The Department of History offers an invigorating learning experience that challenges students to ask not just what happened, but why it happened. The past is not simply a list of facts to be memorized, but it is a mystery to be unveiled in much the same way a detective solves a tricky case. Our faculty is dedicated to helping students discover the complexity of the human story as it has developed across a diverse cultural and physical landscape over time.
The skills you develop in studying history are skills that promise professional success in the information age. The thoroughness of your research, the sophistication of your analysis and the clarity of your expression are what we assess, in much the same way that your employer will down the road. Of course, many of our graduates want to teach history, but the range of options beyond teaching is unlimited. The training you receive in history courses makes you an ideal candidate for many jobs that require problem solving and articulate oral and written communication. Some of our graduates have gone on to leading history graduate programs, including University of Virginia, Rutgers and New York University, as well some of the top law schools in the country. Other students have gone on to successful careers with the FBI, museums, archives, government agencies and other rewarding positions.
Our history courses encompass all ages and cultures, offering the Bachelor of Arts and Master of Arts in history. Beginning with the World Civilizations survey course, we encourage our students to think in a global context. We promote active learning through research; our students don’t just read about history in a textbook, they make their own history by using actual historical documents, many housed on our campus in the Edward H. Nabb Research Center. Here, students have the unique opportunity to read and analyze documents ranging from the 17th to the 20th centuries. We also encourage our majors to acquire knowledge and develop skills through internships, travel, and individualized coursework. Some of our interns have worked in Washington, D.C., for example, at the Smithsonian Institution and at the Department of the Interior. We promote many travel courses, including trips to England, Germany, France, Russia, China, Ecuador and Italy.
The History Department also administers the anthropology track in the interdisciplinary studies major, whose strengths in archaeology complement the History Department’s mission to uncover the global past. Anthropology offers a broad cross-cultural perspective that provides deep insight into the human condition, whether the culture under consideration belongs to today’s ever-more interconnected societies or to the prehistoric past. Many of the same research and analytical skills utilized by historians, coupled with training in field and laboratory methods that collect ethnographic or archaeological data, allow students to conduct their own research. In addition to its historical archives, SU’s Edward H. Nabb Research Center houses an archaeology laboratory, where students can gain hands-on experience with both prehistoric and historic artifact collections. Anthropology students at Salisbury University have helped document the rich traditions of local communities and have traveled abroad to excavate Iron Age sites in Africa and live in Andean villages. Some of our anthropology alumni have gone on to graduate programs in historical archaeology, historic preservation, anthropology, national security and forensics. For those pursuing a master’s degree that touches on such fields, anthropology courses can be taken for graduate credit. The History Department also houses minors in American studies and gender studies. With a diverse offering of courses, majors and minors, students are certain to find an area of interest in the History Department.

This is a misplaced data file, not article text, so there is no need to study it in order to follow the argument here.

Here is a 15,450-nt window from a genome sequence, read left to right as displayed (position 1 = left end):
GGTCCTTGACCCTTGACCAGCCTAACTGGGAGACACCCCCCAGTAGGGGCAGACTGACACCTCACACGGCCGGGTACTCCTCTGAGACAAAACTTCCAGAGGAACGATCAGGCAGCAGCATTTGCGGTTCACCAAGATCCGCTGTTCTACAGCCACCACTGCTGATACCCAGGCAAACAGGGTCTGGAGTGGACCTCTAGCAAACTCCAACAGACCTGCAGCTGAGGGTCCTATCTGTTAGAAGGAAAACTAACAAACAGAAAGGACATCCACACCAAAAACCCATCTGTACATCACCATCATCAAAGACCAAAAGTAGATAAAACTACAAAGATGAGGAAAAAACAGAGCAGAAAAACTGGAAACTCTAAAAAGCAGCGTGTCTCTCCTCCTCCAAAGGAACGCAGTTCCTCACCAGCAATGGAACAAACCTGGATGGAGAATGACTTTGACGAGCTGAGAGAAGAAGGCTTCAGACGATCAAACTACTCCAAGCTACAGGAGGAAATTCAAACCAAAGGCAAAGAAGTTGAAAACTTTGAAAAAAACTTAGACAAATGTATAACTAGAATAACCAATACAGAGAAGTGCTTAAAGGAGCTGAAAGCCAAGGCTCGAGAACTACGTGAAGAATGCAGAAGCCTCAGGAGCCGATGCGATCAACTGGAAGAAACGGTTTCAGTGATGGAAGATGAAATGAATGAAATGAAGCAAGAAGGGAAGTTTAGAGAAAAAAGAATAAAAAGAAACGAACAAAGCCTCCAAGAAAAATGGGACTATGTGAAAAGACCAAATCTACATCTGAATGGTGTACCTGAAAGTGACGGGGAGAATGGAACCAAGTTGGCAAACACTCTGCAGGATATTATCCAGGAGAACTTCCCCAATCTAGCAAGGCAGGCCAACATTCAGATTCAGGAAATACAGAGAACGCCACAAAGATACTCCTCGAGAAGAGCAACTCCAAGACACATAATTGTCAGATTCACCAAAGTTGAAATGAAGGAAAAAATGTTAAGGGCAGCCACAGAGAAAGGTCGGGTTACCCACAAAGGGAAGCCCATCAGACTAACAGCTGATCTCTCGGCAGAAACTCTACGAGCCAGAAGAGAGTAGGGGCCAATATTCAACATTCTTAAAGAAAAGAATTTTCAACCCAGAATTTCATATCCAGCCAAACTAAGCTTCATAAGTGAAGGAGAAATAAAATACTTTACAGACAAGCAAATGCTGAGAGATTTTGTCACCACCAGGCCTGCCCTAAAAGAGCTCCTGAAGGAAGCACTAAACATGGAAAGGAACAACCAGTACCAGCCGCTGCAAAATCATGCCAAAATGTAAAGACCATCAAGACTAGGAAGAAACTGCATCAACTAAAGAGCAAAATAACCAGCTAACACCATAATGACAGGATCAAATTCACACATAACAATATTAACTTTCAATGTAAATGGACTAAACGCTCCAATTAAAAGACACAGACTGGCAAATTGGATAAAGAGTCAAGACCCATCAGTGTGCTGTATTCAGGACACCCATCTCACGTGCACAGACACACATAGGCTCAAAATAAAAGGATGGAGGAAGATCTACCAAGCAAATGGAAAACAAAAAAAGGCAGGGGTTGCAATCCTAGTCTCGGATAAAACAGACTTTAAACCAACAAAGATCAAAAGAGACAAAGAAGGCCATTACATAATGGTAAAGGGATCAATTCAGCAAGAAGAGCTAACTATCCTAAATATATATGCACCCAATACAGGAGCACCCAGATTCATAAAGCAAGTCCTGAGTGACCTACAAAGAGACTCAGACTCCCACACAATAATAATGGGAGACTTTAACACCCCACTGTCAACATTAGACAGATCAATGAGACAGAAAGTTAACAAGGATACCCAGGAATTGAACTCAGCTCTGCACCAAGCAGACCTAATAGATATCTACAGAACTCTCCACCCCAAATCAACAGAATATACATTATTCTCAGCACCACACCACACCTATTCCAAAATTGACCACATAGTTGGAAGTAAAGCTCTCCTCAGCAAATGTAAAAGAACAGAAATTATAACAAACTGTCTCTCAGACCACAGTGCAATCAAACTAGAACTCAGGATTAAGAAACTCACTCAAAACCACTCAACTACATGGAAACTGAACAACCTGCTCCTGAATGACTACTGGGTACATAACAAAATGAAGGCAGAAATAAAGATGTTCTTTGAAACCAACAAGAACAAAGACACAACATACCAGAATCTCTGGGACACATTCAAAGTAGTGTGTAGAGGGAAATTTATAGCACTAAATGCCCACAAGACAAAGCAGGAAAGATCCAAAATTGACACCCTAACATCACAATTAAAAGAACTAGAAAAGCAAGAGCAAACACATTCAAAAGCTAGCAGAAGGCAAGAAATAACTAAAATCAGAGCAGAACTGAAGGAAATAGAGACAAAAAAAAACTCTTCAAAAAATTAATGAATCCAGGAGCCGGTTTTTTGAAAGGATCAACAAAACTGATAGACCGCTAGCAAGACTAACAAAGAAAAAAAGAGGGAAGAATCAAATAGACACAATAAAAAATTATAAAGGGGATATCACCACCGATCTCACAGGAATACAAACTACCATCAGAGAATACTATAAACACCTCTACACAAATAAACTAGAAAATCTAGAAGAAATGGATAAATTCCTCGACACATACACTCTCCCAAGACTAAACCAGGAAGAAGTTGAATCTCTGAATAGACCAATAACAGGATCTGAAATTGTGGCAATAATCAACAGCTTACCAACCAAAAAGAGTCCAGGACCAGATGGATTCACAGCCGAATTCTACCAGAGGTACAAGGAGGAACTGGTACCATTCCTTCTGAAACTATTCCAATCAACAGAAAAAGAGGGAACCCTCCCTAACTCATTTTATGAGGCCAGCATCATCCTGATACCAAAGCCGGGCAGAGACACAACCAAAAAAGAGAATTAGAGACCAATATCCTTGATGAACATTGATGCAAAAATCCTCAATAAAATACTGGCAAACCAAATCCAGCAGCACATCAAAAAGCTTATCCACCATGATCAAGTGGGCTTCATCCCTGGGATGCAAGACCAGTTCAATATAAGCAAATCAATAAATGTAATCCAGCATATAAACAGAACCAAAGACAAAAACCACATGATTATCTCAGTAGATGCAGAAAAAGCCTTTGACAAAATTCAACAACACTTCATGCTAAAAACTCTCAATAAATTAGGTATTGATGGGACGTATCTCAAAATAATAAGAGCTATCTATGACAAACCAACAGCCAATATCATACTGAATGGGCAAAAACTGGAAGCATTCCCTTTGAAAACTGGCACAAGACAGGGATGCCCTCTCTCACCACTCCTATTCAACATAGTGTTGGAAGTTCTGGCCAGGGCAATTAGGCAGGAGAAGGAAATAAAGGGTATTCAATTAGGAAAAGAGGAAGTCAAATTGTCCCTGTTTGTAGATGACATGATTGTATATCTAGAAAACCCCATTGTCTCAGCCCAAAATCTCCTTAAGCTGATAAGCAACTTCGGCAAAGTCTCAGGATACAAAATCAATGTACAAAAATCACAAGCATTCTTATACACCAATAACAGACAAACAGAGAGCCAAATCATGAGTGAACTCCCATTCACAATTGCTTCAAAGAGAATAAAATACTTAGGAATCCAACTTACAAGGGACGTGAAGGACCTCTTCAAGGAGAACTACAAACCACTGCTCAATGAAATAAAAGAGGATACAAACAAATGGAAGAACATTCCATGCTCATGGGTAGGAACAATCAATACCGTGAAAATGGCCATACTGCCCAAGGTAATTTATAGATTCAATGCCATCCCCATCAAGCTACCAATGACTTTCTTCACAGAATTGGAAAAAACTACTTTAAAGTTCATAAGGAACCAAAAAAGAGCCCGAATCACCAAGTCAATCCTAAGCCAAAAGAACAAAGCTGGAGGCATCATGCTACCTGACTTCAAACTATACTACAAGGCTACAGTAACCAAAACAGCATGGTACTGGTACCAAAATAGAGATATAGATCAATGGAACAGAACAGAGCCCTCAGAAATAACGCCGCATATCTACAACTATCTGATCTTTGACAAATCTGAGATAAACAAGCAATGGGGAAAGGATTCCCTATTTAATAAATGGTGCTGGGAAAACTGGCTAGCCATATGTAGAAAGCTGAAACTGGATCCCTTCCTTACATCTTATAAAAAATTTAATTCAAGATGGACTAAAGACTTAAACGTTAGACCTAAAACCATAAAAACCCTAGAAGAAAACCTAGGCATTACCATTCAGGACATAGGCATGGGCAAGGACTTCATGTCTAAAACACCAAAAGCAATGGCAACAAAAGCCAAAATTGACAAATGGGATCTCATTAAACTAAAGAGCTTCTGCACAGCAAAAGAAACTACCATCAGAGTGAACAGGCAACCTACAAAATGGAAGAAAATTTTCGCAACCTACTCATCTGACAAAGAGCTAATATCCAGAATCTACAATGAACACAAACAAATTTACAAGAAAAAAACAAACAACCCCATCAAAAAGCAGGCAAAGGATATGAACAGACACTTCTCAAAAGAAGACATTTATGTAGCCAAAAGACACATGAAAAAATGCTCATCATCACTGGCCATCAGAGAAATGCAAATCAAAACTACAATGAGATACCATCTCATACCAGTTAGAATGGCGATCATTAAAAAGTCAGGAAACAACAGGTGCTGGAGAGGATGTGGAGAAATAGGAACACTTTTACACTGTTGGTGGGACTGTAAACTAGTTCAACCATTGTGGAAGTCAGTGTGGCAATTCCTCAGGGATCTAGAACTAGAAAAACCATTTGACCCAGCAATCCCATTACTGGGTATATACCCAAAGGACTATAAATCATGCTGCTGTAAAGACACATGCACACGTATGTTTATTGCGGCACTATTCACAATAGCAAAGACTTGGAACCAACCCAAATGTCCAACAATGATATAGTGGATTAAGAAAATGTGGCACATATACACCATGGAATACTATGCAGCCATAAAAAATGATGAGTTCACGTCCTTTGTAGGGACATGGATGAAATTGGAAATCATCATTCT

The University’s Edward H. Nabb Research Center collects and preserves archival material, artifacts and books—including family history, maps and microfilm pertaining to the Delmarva Peninsula. Delmarva includes the Eastern Shore of Delaware, Maryland and Virginia and was a gateway from the Chesapeake Bay region in the earliest days to the bounty and promise of America. At the Nabb Center, students find firsthand accounts from a long list of famous and not-so-famous people, including the earliest explorers, Civil War soldiers and average Americans. The mission of the Nabb Research Center is to cultivate and sustain the advancement of scholarly research through collecting, preserving, disseminating and providing access to records and artifacts which illustrate the rich historical and cultural heritage of the greater Delmarva region. History majors work with the faculty and staff of the Nabb Center to produce original research; essentially, the Nabb Center is a laboratory for historians. Life-long Learning Students have the opportunity to develop skills normally reserved for graduate schools at other universities. With our emphasis on undergraduate research, learning by doing and one-on-one instruction, history students at Salisbury University are sure to have a rigorous and engaging educational experience that will foster a love of life-long learning while leading to a rewarding career.